The critique of constructive US economic engagement (aka “globalization”) is that it enabled a stronger, more threatening China. But the very same approach also facilitated robust allies around the world, including Japan, S Korea, and Singapore.

The critique of the Vietnam War was that active US intervention was doomed to fail and cost blood and treasure. Yet similar commitments largely staved off Soviet influence in Greece, S Korea, Indonesia, Philippines, across Latin America, and the Middle East.

The War of Terror is largely seen as a failure today because of costly and futile commitments to occupy Iraq and Afghanistan long-term. Yet the US has not been the target of a comparable terrorist attack since 9/11, which was by no means a given.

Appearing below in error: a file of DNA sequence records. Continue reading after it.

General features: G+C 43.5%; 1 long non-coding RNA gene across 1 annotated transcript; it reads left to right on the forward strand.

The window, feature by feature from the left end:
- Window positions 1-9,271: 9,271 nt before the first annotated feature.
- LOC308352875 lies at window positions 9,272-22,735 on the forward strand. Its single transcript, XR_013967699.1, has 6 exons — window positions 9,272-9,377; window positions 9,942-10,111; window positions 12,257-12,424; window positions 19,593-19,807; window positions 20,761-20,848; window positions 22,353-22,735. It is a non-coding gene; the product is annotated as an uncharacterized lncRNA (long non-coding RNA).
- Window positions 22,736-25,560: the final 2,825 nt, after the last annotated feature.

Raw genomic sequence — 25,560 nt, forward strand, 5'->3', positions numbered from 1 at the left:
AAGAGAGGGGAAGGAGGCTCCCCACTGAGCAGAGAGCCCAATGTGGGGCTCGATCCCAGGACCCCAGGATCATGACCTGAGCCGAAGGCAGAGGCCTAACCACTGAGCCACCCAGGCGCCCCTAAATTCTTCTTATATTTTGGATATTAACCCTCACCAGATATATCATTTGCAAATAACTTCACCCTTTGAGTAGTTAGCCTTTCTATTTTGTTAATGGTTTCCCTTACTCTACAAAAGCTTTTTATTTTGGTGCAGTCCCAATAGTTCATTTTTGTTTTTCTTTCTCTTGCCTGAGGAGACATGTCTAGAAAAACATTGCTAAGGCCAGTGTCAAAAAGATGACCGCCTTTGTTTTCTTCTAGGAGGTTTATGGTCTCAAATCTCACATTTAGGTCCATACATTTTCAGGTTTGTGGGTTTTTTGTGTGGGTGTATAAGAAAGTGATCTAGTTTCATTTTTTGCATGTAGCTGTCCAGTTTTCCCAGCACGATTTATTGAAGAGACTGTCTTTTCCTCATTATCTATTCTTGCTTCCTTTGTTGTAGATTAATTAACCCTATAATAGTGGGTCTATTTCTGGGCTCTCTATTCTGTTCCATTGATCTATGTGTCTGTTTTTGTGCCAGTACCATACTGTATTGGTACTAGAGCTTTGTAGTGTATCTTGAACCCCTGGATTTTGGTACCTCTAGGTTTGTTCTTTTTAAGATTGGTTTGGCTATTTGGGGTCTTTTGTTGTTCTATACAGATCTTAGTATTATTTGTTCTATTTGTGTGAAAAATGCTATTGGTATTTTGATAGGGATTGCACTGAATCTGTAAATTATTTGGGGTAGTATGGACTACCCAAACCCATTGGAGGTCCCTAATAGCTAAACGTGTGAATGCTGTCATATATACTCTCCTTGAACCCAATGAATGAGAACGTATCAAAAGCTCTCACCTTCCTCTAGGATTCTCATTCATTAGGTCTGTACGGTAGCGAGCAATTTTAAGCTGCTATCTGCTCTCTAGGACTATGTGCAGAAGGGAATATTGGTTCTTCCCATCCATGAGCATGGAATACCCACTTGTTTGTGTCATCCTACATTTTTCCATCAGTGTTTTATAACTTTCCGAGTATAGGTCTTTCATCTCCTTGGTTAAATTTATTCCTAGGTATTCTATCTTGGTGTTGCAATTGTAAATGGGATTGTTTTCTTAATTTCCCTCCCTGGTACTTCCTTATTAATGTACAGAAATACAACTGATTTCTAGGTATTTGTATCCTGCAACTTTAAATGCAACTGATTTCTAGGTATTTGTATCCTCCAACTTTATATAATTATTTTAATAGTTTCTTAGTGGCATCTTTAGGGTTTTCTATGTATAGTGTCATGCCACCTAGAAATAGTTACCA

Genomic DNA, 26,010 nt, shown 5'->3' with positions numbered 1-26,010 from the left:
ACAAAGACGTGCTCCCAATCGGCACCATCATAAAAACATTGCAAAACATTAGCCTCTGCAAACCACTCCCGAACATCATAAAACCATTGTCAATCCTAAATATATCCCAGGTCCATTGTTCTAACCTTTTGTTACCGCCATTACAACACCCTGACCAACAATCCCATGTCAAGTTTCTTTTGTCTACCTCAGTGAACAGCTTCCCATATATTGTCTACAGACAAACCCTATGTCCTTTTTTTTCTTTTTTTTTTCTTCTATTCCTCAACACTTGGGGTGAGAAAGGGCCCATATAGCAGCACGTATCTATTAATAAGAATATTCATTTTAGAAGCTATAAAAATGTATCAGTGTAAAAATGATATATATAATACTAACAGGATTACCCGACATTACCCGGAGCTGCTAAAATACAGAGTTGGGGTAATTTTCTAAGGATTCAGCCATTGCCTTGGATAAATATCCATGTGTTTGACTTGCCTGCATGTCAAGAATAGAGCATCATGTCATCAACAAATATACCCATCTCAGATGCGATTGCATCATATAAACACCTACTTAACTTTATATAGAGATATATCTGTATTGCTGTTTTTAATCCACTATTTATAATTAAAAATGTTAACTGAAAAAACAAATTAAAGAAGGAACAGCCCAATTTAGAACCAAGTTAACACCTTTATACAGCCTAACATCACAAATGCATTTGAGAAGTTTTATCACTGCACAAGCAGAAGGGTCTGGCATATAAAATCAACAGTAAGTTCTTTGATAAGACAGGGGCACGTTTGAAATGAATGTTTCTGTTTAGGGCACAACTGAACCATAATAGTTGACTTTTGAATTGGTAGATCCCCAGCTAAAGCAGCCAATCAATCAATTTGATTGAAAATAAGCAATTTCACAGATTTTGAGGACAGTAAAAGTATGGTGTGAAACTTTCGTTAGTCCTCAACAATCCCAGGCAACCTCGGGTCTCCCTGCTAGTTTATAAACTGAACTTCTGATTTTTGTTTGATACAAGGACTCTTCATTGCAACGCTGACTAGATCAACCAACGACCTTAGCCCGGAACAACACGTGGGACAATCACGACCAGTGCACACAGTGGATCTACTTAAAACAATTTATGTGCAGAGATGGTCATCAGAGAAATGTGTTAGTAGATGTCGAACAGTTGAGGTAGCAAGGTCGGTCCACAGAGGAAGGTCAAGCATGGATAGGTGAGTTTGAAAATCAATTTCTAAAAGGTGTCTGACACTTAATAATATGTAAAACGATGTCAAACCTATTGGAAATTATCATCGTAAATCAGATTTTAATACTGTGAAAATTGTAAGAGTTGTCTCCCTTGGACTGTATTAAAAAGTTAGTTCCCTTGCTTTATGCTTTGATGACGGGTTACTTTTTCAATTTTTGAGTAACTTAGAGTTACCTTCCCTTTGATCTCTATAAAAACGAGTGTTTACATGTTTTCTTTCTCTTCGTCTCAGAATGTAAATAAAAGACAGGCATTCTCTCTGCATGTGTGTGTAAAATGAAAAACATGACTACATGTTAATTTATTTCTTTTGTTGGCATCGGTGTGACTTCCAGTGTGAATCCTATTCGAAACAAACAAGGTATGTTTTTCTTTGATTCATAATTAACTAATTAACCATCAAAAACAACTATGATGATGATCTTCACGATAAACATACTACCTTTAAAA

We should always been keen to recognize mistakes and learn from failure. But failing to recognize success, and taking it for granted, can distort our perception just as badly, and lead to learning the wrong lessons.

Sometimes the distinction lies is something we did differently. But sometimes – and this can be difficult to accept – it comes from strategies that are otherwise sound being far from foolproof in an uncertain world.

One thing that frequently happens is that by solving one problem, we create others. True enough, but it is easy to forget what the origin problem was, and why the solution still made sense even though it led to new ones.

Again, this is not an argument against critical introspection, or against criticism at all. It’s just important perspective, because without it, criticism can sometimes reach conclusions that are too easy.

One of the hardest things to convey, and to accept, in policymaking is that there are not purely right or purely wrong solutions to most problems, only tradeoffs, and at times tradeoffs conditioned by great uncertainty, i.e. educated bets.

This certainly doesn’t go over well in an environment that often demands that people speak with absolute certitude to be regarded as convincing and worth listening to.

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